Finance Bill: Employee share plan changes

Increased flexibility and simplifications for tax-advantaged employee share options.

Finance Bill: Employee share plan changes

The Finance Bill contains clauses to implement easements to certain tax-advantaged employee share plans, which were announced at the Growth Plan statement (or ‘mini-budget’) in September 2022 and the Spring Budget in March 2023. Changes to the Enterprise Management Incentives (EMI) regime – the most generous and flexible tax-advantaged employee share plan aimed at qualifying growth companies – will make it easier to operate and reduce the risk of administrative oversights jeopardising access to the intended tax advantages. Additionally, the tax-advantaged Company Share Option Plan (CSOP) regime will become more generous, and some restrictions on the type of shares that can be subject to option will be removed. This article sets out some of the Finance Bill’s details and practical points.

Tax-advantaged EMI options

From 6 April 2023 it will no longer be necessary for restrictions on the underlying shares to be set out in EMI option agreements, or for employees to make a written working time declaration (though employees must still work for the relevant company or group at least 25 hours per week or, if less, at least 75 percent of their working time, to be eligible for EMI). These easements apply to options granted on or after 6 April 2023 and to options granted before 6 April 2023 which are exercised on or after that date.

This means that omitting relevant restrictions from the option agreement, or failing to obtain a working time declaration, will not cause options granted before 6 April 2023 to lose their EMI tax advantages if they are exercised on or after that date (but if this would otherwise cause one or more of the financial limits on EMI options to be breached, special rules determine which of these options will benefit from EMI tax relief and which will not, though we expect these to apply only rarely in practice).

We understand that, in line with their current approach, HMRC will consider on a case-by-case basis, what effect omitting share restrictions from the option agreement, or failing to make a working time declaration, has on the tax treatment of EMI options which are both granted and exercised before 6 April 2023. From 6 April 2024 the deadline for reporting the grant of an EMI option will be extended to 6 July following the end of the tax year. Prior to that date, EMI options must be notified to HMRC within 92 days of the date on which they are granted (any failure to notify within this time limit without a reasonable excuse will result in a loss of EMI tax advantages). Other practical implications of these changes are set out in our article on the relevant Budget announcements.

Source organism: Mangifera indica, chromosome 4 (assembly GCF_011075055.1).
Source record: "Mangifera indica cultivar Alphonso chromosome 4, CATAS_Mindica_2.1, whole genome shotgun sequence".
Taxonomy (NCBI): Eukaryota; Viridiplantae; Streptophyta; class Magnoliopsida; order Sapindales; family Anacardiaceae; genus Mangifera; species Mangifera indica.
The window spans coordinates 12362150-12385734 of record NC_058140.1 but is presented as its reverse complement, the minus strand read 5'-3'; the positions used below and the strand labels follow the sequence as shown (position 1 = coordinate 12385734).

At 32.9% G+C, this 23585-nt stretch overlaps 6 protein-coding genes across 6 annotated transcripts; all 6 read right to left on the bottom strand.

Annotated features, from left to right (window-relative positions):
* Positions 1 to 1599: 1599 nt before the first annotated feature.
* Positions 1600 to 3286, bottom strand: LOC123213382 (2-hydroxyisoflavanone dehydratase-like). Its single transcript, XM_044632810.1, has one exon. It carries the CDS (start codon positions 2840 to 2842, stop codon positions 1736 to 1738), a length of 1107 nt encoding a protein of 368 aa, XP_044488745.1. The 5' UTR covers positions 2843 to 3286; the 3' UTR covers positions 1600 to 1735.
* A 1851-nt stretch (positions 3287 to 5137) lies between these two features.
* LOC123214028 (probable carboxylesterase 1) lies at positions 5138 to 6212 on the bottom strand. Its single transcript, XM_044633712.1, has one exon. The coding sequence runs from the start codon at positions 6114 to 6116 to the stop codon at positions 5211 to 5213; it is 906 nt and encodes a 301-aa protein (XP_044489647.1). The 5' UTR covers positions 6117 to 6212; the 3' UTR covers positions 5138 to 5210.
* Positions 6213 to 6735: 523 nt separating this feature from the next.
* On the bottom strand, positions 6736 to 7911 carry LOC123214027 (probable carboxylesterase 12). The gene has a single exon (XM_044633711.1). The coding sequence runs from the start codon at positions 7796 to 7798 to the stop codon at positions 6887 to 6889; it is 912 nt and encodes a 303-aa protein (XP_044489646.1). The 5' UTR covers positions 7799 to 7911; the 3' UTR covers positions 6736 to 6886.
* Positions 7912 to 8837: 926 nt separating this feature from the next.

Tax-advantaged CSOP options

For options granted on or after 6 April 2023, the limit on the market value of shares that an individual employee can hold subject to unexercised CSOP options will increase from £30,000 to £60,000. For these purposes, the market value of the relevant shares is measured on the date on which an option is granted (and in certain circumstances is taken into account when assessing compliance with the EMI limits – see above).

For companies with more than one class of share in issue, the requirement that CSOP options must be over ‘open market’ or ‘employee control’ shares will be removed for options granted or exercised on or after 6 April 2023. More companies with multiple share classes will therefore be able to grant CSOP options, and companies will be able to issue further classes of shares without affecting the qualifying status of any CSOP options employees already hold.

The Finance Bill provides that from 6 April 2023 existing CSOP plan rules will have effect with any modifications needed to reflect these changes. Nevertheless, companies should consider whether it would be better to amend their plan rules to reflect the revised legislation from 6 April 2023, so that out of date legacy wording in the plan documents does not cause errors in the future administration of the plan.

Commercial implications of these changes (including for companies that ‘outgrow’ the EMI regime) are discussed in our earlier article.

Tax-Advantaged Save-As-You-Earn (SAYE) options

Reductions to the Capital Gains Tax annual exemption announced at the Autumn Statement 2022 will also take effect from 6 April 2023. The potential impact of these changes on employees who hold tax-advantaged SAYE options, and steps employees might consider in response, are discussed in our previous article. We still, however, await HM Treasury’s publication of the outcome of the review into SAYE bonus mechanism.

What happens now?

Though these provisions might be amended during the Finance Bill’s passage through Parliament, we expect them to be enacted in substantially their current form.

Please reach out to this article’s authors, or your usual KPMG contact, if you would like to talk through what these changes mean for your employee share plans and wider employee value proposition.